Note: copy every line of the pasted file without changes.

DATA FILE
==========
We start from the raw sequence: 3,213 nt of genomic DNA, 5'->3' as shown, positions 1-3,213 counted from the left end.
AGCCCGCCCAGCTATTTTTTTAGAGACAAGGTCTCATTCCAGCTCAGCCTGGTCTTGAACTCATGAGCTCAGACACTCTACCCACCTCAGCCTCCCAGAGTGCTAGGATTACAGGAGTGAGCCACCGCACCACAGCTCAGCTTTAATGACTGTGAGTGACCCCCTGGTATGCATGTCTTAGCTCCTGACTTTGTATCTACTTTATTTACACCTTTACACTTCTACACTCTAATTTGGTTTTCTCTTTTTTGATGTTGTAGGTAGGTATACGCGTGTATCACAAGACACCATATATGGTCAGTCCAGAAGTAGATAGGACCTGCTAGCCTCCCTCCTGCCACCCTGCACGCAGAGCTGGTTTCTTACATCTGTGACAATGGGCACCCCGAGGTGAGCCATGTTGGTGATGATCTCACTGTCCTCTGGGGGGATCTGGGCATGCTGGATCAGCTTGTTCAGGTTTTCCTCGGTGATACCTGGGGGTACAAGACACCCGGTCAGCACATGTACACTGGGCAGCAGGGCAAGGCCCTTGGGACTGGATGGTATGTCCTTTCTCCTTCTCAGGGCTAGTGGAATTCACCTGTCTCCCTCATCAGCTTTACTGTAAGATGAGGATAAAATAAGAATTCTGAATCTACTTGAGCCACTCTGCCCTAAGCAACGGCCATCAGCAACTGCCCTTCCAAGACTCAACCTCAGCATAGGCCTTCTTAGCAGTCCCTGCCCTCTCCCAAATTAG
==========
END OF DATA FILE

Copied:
We start from the raw sequence: 3,213 nt of genomic DNA, 5'->3' as shown, positions 1-3,213 counted from the left end.
AGCCCGCCCAGCTATTTTTTTAGAGACAAGGTCTCATTCCAGCTCAGCCTGGTCTTGAACTCATGAGCTCAGACACTCTACCCACCTCAGCCTCCCAGAGTGCTAGGATTACAGGAGTGAGCCACCGCACCACAGCTCAGCTTTAATGACTGTGAGTGACCCCCTGGTATGCATGTCTTAGCTCCTGACTTTGTATCTACTTTATTTACACCTTTACACTTCTACACTCTAATTTGGTTTTCTCTTTTTTGATGTTGTAGGTAGGTATACGCGTGTATCACAAGACACCATATATGGTCAGTCCAGAAGTAGATAGGACCTGCTAGCCTCCCTCCTGCCACCCTGCACGCAGAGCTGGTTTCTTACATCTGTGACAATGGGCACCCCGAGGTGAGCCATGTTGGTGATGATCTCACTGTCCTCTGGGGGGATCTGGGCATGCTGGATCAGCTTGTTCAGGTTTTCCTCGGTGATACCTGGGGGTACAAGACACCCGGTCAGCACATGTACACTGGGCAGCAGGGCAAGGCCCTTGGGACTGGATGGTATGTCCTTTCTCCTTCTCAGGGCTAGTGGAATTCACCTGTCTCCCTCATCAGCTTTACTGTAAGATGAGGATAAAATAAGAATTCTGAATCTACTTGAGCCACTCTGCCCTAAGCAACGGCCATCAGCAACTGCCCTTCCAAGACTCAACCTCAGCATAGGCCTTCTTAGCAGTCCCTGCCCTCTCCCAAATTAG